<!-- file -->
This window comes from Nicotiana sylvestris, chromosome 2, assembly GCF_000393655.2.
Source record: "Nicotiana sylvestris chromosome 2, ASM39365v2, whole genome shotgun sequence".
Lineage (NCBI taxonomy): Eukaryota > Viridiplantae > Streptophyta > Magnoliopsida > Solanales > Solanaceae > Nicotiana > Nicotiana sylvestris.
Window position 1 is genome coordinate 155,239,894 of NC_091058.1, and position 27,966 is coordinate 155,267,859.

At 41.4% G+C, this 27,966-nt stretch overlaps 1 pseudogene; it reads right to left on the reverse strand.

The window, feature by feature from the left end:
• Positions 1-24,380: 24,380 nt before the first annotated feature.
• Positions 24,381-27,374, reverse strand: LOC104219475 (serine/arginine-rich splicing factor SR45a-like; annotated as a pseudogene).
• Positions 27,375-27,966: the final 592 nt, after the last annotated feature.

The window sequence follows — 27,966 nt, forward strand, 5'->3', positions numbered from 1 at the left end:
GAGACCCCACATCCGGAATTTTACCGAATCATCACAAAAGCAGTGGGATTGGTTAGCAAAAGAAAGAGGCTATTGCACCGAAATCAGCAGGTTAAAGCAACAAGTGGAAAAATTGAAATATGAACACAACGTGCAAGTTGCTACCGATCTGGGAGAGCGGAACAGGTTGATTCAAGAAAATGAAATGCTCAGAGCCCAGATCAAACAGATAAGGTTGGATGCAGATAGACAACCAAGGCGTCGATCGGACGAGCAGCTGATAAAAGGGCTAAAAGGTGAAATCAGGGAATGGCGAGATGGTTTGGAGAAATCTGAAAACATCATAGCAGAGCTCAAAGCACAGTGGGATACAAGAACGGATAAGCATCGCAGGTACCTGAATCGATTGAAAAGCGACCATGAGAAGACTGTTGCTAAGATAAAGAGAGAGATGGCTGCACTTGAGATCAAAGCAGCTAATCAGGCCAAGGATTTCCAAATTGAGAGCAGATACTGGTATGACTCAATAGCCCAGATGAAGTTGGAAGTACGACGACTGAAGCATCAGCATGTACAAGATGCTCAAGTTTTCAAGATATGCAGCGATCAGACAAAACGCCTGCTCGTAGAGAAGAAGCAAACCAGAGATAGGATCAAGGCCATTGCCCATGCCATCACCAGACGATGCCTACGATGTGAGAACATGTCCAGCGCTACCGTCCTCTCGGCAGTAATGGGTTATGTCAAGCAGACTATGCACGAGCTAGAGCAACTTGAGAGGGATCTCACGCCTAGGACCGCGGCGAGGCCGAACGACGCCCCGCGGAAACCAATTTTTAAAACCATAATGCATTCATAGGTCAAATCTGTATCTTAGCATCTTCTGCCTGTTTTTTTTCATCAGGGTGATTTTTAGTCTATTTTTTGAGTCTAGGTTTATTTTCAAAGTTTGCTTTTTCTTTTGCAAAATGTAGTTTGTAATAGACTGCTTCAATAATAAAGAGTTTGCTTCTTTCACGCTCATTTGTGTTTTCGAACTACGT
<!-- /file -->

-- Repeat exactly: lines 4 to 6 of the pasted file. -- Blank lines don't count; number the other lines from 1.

Window position 1 is genome coordinate 155,239,894 of NC_091058.1, and position 27,966 is coordinate 155,267,859.

At 41.4% G+C, this 27,966-nt stretch overlaps 1 pseudogene; it reads right to left on the reverse strand.

The window, feature by feature from the left end: